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Solved: Building a desktop

Discussion in 'Hardware' started by Crammit, Dec 19, 2012.

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  1. Crammit

    Crammit Thread Starter

    Joined:
    Dec 2, 2007
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    Hello, after my first semester at my local technical college, overall, in pursuit of a 4 year degree I have decided to build my own desktop which I have never done. I have spoke with peers about the first step in looking to build a computer and I have no doubt-ably come to the decision to use newegg.com to go about ordering my parts, but if you have other suggestions I would definitely consider those options . Furthermore, I am looking for advice on building a desktop that will be suitable for virtualization. I would like to be able to install Windows 7(correct me if I am wrong but because of the amount of RAM able to be ran I should go with a 64 bit operating system? and if so does anyone know about how to possibly get a free student version which would be awesome.) However, use the OS to manipulate various versions of Windows including Server versions along with Linux/Unix. So in conclusion I suppose I am looking for advice in bare-bones systems to start with followed with the best way to check compatibility between parts. I have heard determining the motherboard will result in majority of my compatibility options which has lead me hear to try and figure out which initial bare-bones system will result in optimal compatible parts to run virtualization software efficiently. Also I think I would like to use the same desktop to host the domain of my small household network, and I just want to make sure I go about achieving all of this with the most efficient and effective machine possible. So any input would be appreciated, thank you.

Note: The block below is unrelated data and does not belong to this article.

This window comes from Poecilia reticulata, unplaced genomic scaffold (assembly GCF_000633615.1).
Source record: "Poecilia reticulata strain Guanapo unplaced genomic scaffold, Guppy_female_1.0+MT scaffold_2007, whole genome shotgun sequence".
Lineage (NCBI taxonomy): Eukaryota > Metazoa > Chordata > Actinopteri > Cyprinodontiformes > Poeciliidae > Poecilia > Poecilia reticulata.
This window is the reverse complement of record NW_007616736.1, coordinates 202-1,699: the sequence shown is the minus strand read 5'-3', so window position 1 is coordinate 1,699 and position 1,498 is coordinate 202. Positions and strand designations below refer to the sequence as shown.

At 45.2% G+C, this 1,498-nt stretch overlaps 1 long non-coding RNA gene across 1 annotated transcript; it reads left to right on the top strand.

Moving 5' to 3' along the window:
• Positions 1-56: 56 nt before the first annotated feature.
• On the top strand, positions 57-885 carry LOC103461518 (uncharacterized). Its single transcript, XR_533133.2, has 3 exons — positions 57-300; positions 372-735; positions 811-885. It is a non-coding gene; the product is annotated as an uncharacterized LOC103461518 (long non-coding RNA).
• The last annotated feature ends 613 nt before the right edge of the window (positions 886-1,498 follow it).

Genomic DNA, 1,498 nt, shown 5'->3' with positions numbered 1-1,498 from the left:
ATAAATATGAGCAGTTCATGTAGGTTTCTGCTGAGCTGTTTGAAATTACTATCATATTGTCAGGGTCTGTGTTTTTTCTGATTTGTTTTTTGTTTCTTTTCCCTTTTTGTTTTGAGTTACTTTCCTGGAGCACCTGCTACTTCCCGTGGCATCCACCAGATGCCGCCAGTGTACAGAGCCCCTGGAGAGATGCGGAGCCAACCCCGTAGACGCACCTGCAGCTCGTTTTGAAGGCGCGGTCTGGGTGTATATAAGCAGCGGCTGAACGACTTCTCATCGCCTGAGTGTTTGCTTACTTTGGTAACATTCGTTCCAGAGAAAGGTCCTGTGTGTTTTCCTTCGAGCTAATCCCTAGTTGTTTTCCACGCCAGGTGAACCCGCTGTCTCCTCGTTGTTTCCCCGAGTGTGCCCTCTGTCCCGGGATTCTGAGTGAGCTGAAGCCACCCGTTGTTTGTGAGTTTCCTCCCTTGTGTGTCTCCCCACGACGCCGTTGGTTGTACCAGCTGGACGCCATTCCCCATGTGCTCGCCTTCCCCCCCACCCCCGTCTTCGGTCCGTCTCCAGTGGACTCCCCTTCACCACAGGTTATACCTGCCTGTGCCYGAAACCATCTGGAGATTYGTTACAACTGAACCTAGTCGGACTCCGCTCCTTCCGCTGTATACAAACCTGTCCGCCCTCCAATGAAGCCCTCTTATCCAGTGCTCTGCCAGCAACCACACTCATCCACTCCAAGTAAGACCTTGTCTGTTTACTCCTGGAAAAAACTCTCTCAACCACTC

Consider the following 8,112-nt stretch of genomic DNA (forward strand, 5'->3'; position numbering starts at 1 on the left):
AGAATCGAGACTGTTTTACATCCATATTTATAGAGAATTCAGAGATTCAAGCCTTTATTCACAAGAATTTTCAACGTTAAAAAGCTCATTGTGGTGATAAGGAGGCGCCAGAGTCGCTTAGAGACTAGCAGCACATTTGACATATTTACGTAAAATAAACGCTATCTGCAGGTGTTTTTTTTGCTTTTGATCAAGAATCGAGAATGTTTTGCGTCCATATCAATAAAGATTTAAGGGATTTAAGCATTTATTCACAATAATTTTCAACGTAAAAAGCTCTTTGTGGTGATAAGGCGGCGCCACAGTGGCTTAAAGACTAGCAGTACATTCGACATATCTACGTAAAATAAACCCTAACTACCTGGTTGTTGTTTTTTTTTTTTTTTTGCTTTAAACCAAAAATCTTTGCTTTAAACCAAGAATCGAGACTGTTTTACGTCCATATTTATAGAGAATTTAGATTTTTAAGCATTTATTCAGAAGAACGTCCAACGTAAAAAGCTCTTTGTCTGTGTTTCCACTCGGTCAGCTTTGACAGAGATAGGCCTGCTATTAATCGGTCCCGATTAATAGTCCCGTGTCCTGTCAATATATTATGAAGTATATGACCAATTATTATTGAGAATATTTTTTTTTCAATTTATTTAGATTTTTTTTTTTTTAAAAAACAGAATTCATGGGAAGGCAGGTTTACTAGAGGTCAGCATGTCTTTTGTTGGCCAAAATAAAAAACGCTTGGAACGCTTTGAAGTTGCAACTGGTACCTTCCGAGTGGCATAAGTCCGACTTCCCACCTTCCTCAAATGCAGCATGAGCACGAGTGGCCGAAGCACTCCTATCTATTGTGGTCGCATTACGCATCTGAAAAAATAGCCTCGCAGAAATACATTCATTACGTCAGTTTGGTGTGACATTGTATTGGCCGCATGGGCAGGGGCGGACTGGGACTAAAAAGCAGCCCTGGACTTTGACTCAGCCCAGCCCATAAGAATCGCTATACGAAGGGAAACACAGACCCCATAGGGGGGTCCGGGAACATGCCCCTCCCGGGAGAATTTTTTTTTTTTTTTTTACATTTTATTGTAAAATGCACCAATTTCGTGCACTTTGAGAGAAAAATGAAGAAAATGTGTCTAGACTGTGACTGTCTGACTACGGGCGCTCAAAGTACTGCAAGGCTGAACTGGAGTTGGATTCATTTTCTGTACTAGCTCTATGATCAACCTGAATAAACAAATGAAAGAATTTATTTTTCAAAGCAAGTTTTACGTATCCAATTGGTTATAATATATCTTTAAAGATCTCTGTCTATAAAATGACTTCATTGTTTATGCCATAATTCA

Edit: Nevermind about the "looking for a student 64 bit operating system" dreamspark let me download a separate 64 bit OS as I did not think it would for having already downloaded the 32 bit version of Windows 7. I am good on a 64 bit OS for running on my new desktop I am working on building.
     
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